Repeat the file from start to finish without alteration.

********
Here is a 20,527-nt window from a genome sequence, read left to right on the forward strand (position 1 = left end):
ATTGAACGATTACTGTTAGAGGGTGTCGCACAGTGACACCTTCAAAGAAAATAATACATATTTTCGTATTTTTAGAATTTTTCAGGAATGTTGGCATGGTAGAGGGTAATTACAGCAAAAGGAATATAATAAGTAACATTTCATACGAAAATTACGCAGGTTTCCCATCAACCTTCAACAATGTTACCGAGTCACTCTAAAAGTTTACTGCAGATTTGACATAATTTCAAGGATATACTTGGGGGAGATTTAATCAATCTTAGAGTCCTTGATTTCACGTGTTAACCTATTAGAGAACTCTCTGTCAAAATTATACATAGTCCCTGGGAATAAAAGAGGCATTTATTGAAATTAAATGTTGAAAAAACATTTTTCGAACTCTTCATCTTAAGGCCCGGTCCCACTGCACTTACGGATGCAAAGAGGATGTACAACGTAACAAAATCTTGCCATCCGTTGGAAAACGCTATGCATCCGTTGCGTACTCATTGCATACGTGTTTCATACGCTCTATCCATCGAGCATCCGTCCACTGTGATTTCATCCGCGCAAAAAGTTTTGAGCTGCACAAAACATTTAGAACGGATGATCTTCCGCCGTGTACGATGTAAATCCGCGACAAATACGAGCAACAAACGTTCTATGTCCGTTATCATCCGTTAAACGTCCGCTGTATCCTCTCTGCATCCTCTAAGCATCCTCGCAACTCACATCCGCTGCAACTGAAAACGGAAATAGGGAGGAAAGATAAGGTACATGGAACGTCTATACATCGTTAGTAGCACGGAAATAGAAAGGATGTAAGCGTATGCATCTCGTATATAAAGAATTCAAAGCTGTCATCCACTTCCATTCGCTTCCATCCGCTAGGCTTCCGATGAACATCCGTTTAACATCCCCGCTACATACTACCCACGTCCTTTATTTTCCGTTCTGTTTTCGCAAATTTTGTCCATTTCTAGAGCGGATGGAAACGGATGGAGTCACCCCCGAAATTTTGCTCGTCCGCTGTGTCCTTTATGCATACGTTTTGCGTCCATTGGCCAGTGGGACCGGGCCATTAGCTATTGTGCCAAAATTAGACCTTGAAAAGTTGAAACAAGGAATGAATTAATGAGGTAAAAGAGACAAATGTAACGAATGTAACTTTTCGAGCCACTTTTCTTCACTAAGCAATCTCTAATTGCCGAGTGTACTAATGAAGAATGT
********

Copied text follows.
Here is a 20,527-nt window from a genome sequence, read left to right on the forward strand (position 1 = left end):
ATTGAACGATTACTGTTAGAGGGTGTCGCACAGTGACACCTTCAAAGAAAATAATACATATTTTCGTATTTTTAGAATTTTTCAGGAATGTTGGCATGGTAGAGGGTAATTACAGCAAAAGGAATATAATAAGTAACATTTCATACGAAAATTACGCAGGTTTCCCATCAACCTTCAACAATGTTACCGAGTCACTCTAAAAGTTTACTGCAGATTTGACATAATTTCAAGGATATACTTGGGGGAGATTTAATCAATCTTAGAGTCCTTGATTTCACGTGTTAACCTATTAGAGAACTCTCTGTCAAAATTATACATAGTCCCTGGGAATAAAAGAGGCATTTATTGAAATTAAATGTTGAAAAAACATTTTTCGAACTCTTCATCTTAAGGCCCGGTCCCACTGCACTTACGGATGCAAAGAGGATGTACAACGTAACAAAATCTTGCCATCCGTTGGAAAACGCTATGCATCCGTTGCGTACTCATTGCATACGTGTTTCATACGCTCTATCCATCGAGCATCCGTCCACTGTGATTTCATCCGCGCAAAAAGTTTTGAGCTGCACAAAACATTTAGAACGGATGATCTTCCGCCGTGTACGATGTAAATCCGCGACAAATACGAGCAACAAACGTTCTATGTCCGTTATCATCCGTTAAACGTCCGCTGTATCCTCTCTGCATCCTCTAAGCATCCTCGCAACTCACATCCGCTGCAACTGAAAACGGAAATAGGGAGGAAAGATAAGGTACATGGAACGTCTATACATCGTTAGTAGCACGGAAATAGAAAGGATGTAAGCGTATGCATCTCGTATATAAAGAATTCAAAGCTGTCATCCACTTCCATTCGCTTCCATCCGCTAGGCTTCCGATGAACATCCGTTTAACATCCCCGCTACATACTACCCACGTCCTTTATTTTCCGTTCTGTTTTCGCAAATTTTGTCCATTTCTAGAGCGGATGGAAACGGATGGAGTCACCCCCGAAATTTTGCTCGTCCGCTGTGTCCTTTATGCATACGTTTTGCGTCCATTGGCCAGTGGGACCGGGCCATTAGCTATTGTGCCAAAATTAGACCTTGAAAAGTTGAAACAAGGAATGAATTAATGAGGTAAAAGAGACAAATGTAACGAATGTAACTTTTCGAGCCACTTTTCTTCACTAAGCAATCTCTAATTGCCGAGTGTACTAATGAAGAATGT